> >In either case I think you run into the problem of "fatal deceit" that
> >MarcS mentioned.
>If I wanted to follow his suggestion of "Everything should be as course
>grain as possible because otherwise you won't be able to administer it."
>then I wouldn't ever use the rwx ugo stuff, but just plain DOS read-only
We may not "want" to use coarse grain access control (POLA as an abstract
goal is fine), but what Lampson is arguing is that if you try to use fine grain
access control you will induce so much bureaucracy, overhead, etc. that you
will end up mucking things up and achieving less effective access control
than you would have had you used coarser grained access control.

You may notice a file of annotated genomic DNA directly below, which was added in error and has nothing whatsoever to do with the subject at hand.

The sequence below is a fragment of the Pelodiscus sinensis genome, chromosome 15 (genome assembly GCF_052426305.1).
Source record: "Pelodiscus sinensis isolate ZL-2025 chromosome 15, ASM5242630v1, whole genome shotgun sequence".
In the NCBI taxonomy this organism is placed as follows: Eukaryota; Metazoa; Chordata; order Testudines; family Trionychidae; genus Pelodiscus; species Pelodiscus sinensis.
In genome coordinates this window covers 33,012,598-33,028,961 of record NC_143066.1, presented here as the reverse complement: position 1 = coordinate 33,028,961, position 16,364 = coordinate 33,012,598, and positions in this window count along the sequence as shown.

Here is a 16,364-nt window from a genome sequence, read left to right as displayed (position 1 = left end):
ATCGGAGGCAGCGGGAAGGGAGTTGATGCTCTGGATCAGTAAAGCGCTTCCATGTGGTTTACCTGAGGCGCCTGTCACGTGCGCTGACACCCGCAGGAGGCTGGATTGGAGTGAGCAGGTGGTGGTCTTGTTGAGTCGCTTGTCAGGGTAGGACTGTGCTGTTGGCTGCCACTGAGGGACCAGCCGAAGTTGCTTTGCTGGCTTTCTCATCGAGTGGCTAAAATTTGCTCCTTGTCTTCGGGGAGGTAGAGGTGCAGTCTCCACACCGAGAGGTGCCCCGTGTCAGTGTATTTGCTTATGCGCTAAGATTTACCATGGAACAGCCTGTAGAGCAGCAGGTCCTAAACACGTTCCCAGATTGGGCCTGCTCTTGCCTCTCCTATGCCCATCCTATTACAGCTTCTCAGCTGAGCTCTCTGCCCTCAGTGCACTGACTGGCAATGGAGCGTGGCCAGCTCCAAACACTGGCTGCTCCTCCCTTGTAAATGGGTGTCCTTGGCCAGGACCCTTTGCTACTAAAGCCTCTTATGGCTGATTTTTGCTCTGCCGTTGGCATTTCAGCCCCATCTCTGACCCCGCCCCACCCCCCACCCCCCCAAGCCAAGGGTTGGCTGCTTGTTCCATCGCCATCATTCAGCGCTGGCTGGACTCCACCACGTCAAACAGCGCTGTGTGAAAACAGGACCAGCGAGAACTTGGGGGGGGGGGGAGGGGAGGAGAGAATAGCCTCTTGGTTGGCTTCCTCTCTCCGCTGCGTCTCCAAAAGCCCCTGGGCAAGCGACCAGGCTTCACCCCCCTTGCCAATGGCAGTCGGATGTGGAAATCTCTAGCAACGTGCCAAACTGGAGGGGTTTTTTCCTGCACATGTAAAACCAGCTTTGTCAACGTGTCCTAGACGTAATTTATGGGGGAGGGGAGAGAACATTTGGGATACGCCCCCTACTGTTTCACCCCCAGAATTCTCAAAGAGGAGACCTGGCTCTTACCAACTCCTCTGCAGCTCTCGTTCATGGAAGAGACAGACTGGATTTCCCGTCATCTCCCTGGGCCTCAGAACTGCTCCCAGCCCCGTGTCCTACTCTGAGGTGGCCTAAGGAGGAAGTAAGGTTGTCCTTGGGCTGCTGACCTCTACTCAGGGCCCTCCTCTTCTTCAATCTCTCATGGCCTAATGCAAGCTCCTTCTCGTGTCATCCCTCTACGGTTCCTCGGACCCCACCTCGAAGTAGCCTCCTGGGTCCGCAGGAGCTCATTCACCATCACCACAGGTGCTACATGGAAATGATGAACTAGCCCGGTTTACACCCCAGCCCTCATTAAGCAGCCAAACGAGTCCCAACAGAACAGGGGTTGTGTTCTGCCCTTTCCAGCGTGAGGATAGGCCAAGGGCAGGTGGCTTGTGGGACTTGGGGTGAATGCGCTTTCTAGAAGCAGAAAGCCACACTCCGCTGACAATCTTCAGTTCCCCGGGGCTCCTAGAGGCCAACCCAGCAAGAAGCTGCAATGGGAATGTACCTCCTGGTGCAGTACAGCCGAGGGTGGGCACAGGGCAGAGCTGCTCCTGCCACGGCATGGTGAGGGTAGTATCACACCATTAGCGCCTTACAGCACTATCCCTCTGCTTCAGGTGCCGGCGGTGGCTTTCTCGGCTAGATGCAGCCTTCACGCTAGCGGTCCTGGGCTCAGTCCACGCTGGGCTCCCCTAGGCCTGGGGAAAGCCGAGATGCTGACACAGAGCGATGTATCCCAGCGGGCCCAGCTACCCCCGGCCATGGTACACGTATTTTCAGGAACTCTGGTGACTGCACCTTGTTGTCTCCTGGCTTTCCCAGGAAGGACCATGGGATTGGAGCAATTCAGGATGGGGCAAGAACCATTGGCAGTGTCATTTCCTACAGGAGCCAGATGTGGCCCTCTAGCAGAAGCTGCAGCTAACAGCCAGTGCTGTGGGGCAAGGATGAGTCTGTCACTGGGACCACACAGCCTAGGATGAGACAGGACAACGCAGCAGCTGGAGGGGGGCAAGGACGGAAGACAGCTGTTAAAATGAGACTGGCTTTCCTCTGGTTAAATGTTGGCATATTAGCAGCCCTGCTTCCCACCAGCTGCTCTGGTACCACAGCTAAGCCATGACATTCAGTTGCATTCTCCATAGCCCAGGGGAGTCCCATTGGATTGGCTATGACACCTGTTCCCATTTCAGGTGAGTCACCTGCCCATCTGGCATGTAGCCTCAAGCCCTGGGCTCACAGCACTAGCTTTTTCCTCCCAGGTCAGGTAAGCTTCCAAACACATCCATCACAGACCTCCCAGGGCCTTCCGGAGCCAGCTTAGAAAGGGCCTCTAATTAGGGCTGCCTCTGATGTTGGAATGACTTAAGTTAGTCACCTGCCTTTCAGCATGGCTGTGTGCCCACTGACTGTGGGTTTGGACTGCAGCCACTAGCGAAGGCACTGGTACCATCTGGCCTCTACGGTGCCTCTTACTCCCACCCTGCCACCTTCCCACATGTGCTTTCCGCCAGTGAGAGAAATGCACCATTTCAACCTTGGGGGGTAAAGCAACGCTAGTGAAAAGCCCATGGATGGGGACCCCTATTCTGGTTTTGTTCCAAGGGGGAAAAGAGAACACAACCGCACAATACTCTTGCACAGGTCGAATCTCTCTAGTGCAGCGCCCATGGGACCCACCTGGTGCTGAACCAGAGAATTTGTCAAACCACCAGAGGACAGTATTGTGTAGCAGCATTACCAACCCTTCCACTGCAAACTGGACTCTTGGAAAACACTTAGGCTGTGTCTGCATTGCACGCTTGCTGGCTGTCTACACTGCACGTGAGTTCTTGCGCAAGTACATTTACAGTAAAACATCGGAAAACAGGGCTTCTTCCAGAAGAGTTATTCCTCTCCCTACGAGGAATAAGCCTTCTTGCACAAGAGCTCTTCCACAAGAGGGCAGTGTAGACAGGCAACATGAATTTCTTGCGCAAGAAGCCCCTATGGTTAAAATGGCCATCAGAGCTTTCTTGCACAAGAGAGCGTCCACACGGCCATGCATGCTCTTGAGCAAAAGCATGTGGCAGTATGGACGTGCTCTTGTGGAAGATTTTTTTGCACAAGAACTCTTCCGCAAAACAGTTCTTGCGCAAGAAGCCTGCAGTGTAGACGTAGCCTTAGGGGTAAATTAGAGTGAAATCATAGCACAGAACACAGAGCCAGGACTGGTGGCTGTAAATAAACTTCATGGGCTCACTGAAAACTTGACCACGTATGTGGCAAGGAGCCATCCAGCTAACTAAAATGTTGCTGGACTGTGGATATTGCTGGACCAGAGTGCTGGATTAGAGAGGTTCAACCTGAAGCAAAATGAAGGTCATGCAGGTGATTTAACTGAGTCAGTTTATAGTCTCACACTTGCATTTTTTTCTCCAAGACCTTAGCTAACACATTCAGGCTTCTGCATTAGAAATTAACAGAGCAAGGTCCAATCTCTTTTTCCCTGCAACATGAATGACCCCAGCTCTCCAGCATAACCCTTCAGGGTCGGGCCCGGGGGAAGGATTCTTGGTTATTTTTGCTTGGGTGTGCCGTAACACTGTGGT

"I think, for example, that the Principle Of Least Privilege has done an
enormous amount of damage to security because what it encourages
you to do is to make everything fine grain and work out all the
dependencies very carefully and it's too complicated. You can't keep
track of it. You're bound to mess it up. Even if you get it right today
it will be wrong three months from now. Nobody will have the patience
to ever look at it again because there's just too much of it. So I say
absolutely no to fine grain protection. Everything should be as course
grain as possible because otherwise you won't be able to administer it.
That's a very unpopular position with most people. I think there's a lot
of empirical evidence that tells us now that it's right."
I don't agree with his position. I believe simple binding of permissions with
passed parameters (capabilities) is actually simpler and less likely to cause
administrative complexity than even coarse grained ACL identity based access
We (the capability community) have to make convincing arguments,
etc. in this area to swing people over to our position (or not...).